I am mad about all things Arabic. From food,music to art and the language it all intrigues me. During my London days , I was first introduced to the Arab way and my education came from food. I was introduced to various Arabic Foods from different Arab countries each with their own unique flavours and common dishes. All this was new to me and loved experiencing this culture through their food. From Algerian to Moroccan to Egyptian and Lebanese I tasted it all. My favourite food part of London was and still is Edgeware Road.
Walking down Edgeware Road, makes one feel as if they are literally in another country. Sounds of Arabic music in various dialects of Arabic fill the shops. All the shop signs are in Arabic and it is not uncommon to see men and women dressed in traditional Arabic dress walking around. Arabs love socializing and this is often done in coffee shops and eateries. Along with drinking coffee it is common to see Hookah or Sheesha smoking pipes set up for customers.The variety of eateries is amazing and each so unique to a specific Arab country and something to suit all pockets.
The big thing that I love about Arab food is how full of flavours dishes are made from basic ingredients. The spices used in Arab cooking is not too overpowering or too spicy. Two spices which are commonly used are Sumac and Dukkah. After moving back home to South Africa ,I craved Arabic food and their spices until last year when I found that Nomu ( www.nomu.co.za) stock these spices.These spices can also be found in certain Pick n Pay and Woolworths stores.
So what is/are Sumac and Dukkah ?
Dukkah is an Egyptian condiment. It is a mixture of herbs ,nuts and spices that are pounded coarsely. Dukkah is flavoursome and can be used as a garnish for Hummus ,sprinkled over salads , mixed into couscous or rice, a topping for cream cheese, a rub on chicken/meat/fish/veg and often bread that is dipped into Olive Oil is then dipped into Dukkah to give a flavoured coating.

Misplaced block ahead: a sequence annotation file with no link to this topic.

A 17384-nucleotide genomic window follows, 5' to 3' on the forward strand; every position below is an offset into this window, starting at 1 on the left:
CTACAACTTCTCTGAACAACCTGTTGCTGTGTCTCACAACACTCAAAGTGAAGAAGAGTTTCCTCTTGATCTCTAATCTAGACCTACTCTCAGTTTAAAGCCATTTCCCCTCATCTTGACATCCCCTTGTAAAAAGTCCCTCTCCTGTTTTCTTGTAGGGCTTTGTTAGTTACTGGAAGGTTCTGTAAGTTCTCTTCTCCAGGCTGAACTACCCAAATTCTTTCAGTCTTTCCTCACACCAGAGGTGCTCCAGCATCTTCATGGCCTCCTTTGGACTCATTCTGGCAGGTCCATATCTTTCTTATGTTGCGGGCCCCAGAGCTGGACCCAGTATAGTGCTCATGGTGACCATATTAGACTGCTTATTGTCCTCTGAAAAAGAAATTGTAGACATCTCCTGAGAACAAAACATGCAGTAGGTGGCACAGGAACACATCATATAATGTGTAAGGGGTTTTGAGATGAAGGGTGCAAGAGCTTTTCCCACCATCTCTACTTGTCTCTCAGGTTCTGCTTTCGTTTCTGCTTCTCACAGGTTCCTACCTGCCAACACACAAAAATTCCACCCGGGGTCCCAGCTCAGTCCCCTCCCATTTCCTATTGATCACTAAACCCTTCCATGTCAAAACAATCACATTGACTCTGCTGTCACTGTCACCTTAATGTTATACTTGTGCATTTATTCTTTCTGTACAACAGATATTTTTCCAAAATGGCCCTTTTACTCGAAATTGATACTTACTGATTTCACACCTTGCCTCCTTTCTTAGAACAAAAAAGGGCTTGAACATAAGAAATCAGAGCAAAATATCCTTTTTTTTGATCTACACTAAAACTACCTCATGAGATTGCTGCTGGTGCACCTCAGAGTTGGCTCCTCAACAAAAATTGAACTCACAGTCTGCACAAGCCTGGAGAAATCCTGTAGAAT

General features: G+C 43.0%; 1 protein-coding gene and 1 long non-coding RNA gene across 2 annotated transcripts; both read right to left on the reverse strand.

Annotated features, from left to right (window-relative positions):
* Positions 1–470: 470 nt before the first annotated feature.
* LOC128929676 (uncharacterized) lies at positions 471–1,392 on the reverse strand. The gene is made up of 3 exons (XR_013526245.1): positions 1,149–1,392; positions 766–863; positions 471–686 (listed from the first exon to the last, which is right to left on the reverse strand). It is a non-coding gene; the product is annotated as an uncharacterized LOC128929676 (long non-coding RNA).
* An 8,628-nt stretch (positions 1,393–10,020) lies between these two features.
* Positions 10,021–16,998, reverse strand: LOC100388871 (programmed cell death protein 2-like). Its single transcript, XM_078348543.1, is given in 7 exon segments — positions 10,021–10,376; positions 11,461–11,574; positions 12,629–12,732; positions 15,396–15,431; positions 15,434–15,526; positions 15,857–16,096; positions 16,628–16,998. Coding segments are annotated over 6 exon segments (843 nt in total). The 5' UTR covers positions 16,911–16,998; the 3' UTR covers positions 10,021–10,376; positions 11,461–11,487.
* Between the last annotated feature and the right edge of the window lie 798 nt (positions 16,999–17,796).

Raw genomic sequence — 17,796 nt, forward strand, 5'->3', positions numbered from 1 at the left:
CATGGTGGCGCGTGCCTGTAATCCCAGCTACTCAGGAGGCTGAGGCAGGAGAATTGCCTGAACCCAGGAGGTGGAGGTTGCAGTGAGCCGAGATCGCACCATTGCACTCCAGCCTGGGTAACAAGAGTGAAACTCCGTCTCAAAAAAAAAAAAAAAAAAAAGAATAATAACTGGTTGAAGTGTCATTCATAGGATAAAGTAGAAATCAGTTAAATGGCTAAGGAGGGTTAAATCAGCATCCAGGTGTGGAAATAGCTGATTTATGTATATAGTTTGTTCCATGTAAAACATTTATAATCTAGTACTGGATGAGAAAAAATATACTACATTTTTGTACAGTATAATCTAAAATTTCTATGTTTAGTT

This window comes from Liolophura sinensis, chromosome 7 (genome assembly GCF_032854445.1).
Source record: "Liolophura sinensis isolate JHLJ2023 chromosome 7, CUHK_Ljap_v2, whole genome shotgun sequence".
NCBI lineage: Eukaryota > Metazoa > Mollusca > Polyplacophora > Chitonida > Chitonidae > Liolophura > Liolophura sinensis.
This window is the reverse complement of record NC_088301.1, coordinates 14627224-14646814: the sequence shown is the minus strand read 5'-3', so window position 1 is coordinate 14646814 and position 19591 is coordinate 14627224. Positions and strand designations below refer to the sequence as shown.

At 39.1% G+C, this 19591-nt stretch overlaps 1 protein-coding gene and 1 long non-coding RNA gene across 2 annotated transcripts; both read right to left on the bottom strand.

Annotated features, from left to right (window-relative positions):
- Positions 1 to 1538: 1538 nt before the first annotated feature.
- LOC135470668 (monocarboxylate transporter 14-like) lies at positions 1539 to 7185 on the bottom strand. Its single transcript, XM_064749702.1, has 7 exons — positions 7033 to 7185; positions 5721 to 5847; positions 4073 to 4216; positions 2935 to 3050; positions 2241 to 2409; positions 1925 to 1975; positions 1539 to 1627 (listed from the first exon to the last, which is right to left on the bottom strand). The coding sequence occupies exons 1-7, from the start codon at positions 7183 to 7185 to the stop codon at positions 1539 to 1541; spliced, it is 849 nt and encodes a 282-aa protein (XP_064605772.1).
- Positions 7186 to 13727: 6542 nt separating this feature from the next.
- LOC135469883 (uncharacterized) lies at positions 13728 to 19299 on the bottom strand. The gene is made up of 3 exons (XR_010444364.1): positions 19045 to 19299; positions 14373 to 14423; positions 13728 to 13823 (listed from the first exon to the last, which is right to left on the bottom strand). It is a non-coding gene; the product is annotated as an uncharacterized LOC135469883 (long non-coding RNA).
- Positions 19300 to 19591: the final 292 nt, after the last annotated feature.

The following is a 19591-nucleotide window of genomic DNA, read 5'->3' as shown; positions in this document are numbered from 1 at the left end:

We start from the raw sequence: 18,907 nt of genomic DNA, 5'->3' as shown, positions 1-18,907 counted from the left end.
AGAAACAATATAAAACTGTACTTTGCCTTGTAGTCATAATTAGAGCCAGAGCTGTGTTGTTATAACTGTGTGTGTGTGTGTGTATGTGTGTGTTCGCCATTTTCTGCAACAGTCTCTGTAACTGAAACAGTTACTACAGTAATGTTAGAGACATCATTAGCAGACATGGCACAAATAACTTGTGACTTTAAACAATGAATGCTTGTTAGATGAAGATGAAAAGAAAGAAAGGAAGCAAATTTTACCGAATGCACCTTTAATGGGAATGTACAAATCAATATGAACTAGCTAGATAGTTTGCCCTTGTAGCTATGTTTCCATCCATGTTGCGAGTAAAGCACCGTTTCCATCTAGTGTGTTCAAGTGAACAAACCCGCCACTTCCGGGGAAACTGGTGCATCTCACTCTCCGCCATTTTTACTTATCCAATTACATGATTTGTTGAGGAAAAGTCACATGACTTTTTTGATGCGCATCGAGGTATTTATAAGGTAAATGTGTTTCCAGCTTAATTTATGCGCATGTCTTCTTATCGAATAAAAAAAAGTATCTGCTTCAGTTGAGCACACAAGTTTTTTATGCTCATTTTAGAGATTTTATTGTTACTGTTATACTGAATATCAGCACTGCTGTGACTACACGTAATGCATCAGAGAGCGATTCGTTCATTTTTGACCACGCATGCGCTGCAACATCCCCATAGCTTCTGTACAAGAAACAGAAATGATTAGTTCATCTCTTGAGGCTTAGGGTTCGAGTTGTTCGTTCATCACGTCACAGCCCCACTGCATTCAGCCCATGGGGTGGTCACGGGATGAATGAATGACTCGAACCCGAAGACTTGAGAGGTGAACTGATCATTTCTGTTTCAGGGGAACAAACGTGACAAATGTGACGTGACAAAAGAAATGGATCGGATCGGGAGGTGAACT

Sumac is a tangy lemony flavoured spice often used in Middle Eastern and Mediterranean cookery. It is grown in the Middle East on a bush with deep red berries. Once the berries are ripe they are dried and crushed to give the very lemony spice. Often used as a garnish or to season grilled meats and salads. Sumac is added to the Dukkah spice mix to add a lemon flavour.
Dukkah Spiced Chicken
1kg Chicken pieces
2 Tablespoons of Olive Oil as there is no fat on the chicken
1 Tablespoon lemon juice
1 Tablespoon honey
2 Tablespoons Dukkah mix
Salt to taste
2 Tablespoons Paprika and BBQ spice mix
- Wash and clean chicken pieces removing skin and any hair.
- Mix all the ingredients together and add chicken pieces.
- Coat chicken pieces well all to marinate as long as possible for flavours to infuse.
- Pre heat oven to 180 degrees and grill chicken for 45minutes to an hour until cooked.
- Remove from oven allow to cool and garnish with chopped coriander.
Serving Suggestions :
- Mashed sweet potato or potato
- Veg bake